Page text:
How much have Spanish property prices actually fallen?

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This topic contains 45 replies, has 15 voices, and was last updated by Profile photo of Anonymous Anonymous 4 years, 10 months ago.

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  • #56500
    Profile photo of Anonymous
    Anonymous
    Participant

    The big question is, how much have Spanish property prices actually fallen, peak to present?

    I’m talking about actual market prices – the prices at which properties actually sell today – not asking prices (vendor fantasies).

    Obviously nobody knows for sure, and there are no reliable statistics. So it’s just based on you personal experience, what you have seen.

    Feel free to qualify your answer with reference to location and type of property.

    So for example, I can say that middle / upper-middle class villas in the suburbs around Barcelona are down 50% or more. There are a number on the market for around 3 million, but the few that actually sell do so for 1.5 million. At the height of the boom they might have gone for 3.5 – 4 million. That’s just based on anecdotal evidence talking to agents.

    Mark

  • #107672
    Profile photo of Chopera
    Chopera
    Participant

    I’m not an agent so I can only talk about personal experience in Madrid…

    We bought an off plan 1 bed flat with pool, gym, etc in central Madrid for 265k in 2004. At peak in 2006/7 developers were asking and getting about 320k for similar flats. We sold that flat for exactly the same amount as we paid for it at the end of 2010. At the same time We paid 330k for a 30 year old 4 bed flat and our neighbours have told us they were selling for 450k at peak. Based on that and assuming prices have dropped by another 10% since then I reckon prices for flats in the 250k to 500k price range in central Madrid are down by about 30% to 35% from peak.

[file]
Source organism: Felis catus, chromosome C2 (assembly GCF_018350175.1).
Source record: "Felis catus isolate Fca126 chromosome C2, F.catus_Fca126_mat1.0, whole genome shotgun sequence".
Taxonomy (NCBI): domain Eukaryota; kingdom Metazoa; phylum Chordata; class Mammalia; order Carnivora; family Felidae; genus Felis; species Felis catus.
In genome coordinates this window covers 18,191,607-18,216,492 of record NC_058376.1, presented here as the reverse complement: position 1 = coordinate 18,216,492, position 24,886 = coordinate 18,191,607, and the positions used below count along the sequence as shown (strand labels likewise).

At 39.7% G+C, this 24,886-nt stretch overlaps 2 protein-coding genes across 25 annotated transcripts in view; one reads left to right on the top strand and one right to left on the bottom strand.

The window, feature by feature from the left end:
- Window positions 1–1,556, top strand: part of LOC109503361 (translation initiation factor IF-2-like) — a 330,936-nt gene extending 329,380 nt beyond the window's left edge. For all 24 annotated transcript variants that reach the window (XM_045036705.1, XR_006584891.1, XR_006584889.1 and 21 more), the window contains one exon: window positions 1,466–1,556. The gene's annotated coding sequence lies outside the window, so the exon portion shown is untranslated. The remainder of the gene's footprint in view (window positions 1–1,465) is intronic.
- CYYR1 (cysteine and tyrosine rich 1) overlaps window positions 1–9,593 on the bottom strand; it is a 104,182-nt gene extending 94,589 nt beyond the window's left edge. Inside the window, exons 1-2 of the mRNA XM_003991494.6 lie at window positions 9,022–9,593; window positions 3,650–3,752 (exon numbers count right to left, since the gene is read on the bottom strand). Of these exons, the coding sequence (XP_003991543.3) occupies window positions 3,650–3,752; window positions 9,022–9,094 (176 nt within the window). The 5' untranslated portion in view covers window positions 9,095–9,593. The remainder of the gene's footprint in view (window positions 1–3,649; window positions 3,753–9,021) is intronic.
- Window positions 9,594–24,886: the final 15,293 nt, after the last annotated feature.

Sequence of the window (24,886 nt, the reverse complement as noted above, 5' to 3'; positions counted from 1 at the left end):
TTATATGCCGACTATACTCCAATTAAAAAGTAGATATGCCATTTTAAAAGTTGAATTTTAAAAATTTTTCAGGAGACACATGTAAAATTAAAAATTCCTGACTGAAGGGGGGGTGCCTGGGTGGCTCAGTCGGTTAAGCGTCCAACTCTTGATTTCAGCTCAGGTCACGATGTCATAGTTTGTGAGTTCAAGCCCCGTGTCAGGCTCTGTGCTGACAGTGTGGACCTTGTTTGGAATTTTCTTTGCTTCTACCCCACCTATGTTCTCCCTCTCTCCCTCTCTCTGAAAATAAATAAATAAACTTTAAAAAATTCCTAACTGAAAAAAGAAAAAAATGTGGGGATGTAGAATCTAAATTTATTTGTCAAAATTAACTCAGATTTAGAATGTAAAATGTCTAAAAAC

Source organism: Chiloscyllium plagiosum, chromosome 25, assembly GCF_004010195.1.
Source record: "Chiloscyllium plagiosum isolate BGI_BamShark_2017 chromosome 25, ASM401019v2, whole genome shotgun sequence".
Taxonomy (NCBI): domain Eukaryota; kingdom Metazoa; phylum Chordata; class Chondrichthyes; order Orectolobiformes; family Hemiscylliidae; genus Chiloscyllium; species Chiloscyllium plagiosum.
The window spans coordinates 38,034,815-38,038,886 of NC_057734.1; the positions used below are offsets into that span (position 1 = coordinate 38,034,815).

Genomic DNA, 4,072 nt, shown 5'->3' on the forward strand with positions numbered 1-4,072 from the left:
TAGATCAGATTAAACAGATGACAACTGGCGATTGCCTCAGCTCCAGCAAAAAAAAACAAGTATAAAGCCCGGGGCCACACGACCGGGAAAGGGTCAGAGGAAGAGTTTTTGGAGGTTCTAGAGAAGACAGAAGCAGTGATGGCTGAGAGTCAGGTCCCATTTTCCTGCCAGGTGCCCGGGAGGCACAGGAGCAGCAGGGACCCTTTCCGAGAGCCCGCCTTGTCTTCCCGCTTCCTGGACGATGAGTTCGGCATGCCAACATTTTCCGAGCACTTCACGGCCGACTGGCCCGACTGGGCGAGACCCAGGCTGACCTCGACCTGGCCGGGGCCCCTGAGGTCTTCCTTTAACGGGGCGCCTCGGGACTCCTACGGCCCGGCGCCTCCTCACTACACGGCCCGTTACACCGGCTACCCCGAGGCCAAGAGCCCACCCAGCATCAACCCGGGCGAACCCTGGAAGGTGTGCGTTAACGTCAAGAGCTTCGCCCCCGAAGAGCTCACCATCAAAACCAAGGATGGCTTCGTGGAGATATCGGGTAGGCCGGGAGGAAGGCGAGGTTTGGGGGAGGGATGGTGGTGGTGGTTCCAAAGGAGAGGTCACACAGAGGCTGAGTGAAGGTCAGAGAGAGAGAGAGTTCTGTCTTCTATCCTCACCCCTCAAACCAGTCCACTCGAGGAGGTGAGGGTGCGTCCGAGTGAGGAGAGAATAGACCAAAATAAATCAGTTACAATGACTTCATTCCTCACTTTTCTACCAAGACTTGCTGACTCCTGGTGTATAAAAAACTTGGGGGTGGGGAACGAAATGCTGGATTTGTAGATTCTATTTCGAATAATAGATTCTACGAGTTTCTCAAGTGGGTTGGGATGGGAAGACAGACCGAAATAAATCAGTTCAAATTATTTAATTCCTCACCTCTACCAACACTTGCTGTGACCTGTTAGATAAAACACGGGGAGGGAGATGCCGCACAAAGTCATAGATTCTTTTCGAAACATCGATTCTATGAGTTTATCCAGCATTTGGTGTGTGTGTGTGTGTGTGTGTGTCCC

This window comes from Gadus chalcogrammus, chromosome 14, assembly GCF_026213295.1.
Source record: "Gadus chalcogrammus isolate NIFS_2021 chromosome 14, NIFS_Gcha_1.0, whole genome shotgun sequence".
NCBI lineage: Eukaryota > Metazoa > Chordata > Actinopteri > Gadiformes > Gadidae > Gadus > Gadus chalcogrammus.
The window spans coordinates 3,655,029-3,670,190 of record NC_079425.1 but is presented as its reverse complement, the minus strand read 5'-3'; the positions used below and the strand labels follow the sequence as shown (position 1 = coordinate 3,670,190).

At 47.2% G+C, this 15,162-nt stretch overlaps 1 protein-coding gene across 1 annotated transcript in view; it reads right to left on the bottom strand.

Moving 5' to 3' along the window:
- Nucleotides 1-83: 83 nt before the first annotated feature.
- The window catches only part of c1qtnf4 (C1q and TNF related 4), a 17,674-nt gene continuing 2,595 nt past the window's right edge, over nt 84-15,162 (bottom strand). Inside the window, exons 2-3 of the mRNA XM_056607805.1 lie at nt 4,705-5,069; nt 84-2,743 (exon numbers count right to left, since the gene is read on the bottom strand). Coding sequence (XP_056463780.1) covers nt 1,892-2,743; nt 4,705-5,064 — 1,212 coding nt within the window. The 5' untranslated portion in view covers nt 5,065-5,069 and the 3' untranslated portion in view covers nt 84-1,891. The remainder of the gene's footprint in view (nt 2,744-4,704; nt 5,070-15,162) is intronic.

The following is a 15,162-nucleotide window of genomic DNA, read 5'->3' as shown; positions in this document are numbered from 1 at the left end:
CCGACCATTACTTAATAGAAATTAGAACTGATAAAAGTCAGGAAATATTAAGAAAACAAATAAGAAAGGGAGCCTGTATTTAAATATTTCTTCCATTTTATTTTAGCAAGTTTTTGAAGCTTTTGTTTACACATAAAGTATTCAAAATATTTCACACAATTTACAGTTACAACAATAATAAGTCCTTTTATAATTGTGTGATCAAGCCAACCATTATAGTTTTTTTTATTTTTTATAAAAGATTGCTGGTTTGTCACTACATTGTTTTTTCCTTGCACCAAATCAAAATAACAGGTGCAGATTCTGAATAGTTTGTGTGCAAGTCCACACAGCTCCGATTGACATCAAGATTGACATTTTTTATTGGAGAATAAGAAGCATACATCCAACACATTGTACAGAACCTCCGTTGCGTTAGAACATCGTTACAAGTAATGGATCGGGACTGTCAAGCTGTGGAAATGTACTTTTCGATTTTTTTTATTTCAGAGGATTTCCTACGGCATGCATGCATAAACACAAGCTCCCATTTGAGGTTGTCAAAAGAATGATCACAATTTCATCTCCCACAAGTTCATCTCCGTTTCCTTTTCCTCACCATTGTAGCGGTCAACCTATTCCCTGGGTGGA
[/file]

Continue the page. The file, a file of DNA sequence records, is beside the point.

Friends of ours bought a 2 bed flat in the outskirts of Madrid (where there are now a lot of empty new builds) for about 220k at around about the peak. They have recently had it independently valued at 120k. So I guess those types of flats have fallen in price by about 45%.

    I’m very interested in hearing other people’s thoughts and experiences on this subject

  • #107673
    Profile photo of angie
    angie
    Spectator

    In the Alhaurin el Grande area including the golf club, campo and suburbs, I believe actual realised prices are down from peak around 40-50% depending on quality and presentation. There are some developments like San Jorge that are more or less derelict and probably unsaleable now. I think Coin could be worse though.

    Both Alhaurin Golf and Lauro have large unfinished and unsold development.

  • #107674
    Profile photo of katy
    katy
    Spectator

    It is difficult to know as there is no transparency in Spain. There needs to be a Zoopla type website. Always a lot of bar-room talk about houses going for stupid prices but I have never actually seen them or know anyone who has. There is an example on here of Boothy who took quite a hit when he sold after just a year. Many prices a few years ago were fantasy prices anyway, some overpriced by 70%. Heard of one in the golf club bar. Reduced from 1 million to 500,000. Went to view it, was a joke. I don’t think it was worth 500,000 😆

    I know one house and this is true. Was valued in 2008 at 1.25 million. Sold 2010 for 895,000. Bank valuation for mortgage was 945,000. The people selling were happy as they bought for around 125,000 euro (1999) and spent probably another 50,000 on improvements like double glazing, new kitchen etc. My point is the 1.25 million was a stupid figure anyway, was never worth that so the owners were content with the sale price.